Control and grammar
The grammatical phenomenon of control subsumes a variety of cases where an understood argument of a complement or adjunct clause is related to an explicit element occurring elsewhere in the sentence. The control phenomenon, though familiar from many languages, and widely discussed, has remained a persistent and controversial topic in grammatical analysis. This volume presents nine new, theoretical studies of control. The authors explore the subject matter across a range of languages and constructions, in several different frameworks, and from a variety of perspectives including syntax, semantics, psycholinguistics and historical linguistics. The articles in this collection offer a stimulating introduction to the spectrum of issues in control theory and their bearing on theoretical linguistics today. The contributors include: Steven Franks, Kenneth Hale, James Higginbotham, Norbert Hornstein, James Huang, Pauline Jacobson, Brian Joseph, Howard Lasnik, Kenneth Wexler, and Edwin Williams.
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STEVEN FRANKS and NORBERT HORNSTEIN Secondary
KENNETH HALE Subject Obviation Switch Reference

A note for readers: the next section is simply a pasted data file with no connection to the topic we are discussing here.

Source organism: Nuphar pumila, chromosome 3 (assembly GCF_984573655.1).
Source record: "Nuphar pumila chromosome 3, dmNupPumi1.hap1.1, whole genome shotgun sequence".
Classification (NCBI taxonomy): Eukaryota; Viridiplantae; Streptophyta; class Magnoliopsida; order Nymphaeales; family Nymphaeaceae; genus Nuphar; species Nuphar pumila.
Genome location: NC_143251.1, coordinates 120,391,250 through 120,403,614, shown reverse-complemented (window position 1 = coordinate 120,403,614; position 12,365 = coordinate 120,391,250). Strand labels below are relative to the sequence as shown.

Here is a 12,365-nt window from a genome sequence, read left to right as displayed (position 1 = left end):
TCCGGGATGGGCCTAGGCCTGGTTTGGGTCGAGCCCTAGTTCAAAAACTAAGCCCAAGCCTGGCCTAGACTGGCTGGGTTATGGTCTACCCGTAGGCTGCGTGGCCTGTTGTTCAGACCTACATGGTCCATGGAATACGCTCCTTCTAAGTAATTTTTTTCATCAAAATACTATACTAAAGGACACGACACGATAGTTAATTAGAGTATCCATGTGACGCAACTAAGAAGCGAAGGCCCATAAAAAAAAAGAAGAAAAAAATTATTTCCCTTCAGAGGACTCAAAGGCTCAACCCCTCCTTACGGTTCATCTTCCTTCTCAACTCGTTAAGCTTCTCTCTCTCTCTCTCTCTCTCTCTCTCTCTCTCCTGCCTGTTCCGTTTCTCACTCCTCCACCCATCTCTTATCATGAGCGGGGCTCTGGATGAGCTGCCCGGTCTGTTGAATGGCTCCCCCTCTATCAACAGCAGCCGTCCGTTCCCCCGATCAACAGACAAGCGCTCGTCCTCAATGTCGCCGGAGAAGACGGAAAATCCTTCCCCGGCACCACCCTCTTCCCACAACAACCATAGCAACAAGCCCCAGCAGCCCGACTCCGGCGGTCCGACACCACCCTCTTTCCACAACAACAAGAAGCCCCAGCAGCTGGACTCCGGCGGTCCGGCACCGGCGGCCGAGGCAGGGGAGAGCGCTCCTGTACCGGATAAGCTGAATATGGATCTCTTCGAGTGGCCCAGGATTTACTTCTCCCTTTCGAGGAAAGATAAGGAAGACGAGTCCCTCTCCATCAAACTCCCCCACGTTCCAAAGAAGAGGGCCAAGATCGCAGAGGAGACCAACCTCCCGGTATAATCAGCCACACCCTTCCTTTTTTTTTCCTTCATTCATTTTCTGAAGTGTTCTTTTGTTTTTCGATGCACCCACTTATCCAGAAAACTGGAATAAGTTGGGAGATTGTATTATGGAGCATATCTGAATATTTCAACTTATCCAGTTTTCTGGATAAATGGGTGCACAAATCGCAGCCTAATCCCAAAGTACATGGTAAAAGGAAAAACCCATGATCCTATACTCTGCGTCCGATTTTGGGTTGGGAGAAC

JAMES HIGGINBOTHAM Reference and Control
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adjective agreement analysis anaphoric antecedent argued Arvanitika assume Bill Binding Theory bound c-command Case-marked Categorial Grammar Chierchia child Chomsky clausal clause sequencing coindexed complex predicate control constructions control verbs controlled complements Cookie Monster coreference covariant cry-DE D-Structure denotes diachronic discussion embedded VP empty categories English evidence example expect expletive external argument fact finite function composition gerundive Grammar Greek Higginbotham Hopi infinitival infinitive INFL interpretation involve Ivan John ku-de language Linguistic Inquiry logophoric Mary matrix subject meaning ment Misumalpan morphology movement nominative object control obviation odin phrase possible principle pronominal pronoun properly governed properties proposal propositions raising verbs reference referential relation result clause second dative secondary predicates semantic sentences small clause speakers stage subcategorize subject position suggested switch reference syntactic syntactic category syntax thematic theta role assignment theta-role tion understood subject VP complement Wexler Williams Zhangsan Zhangsan ba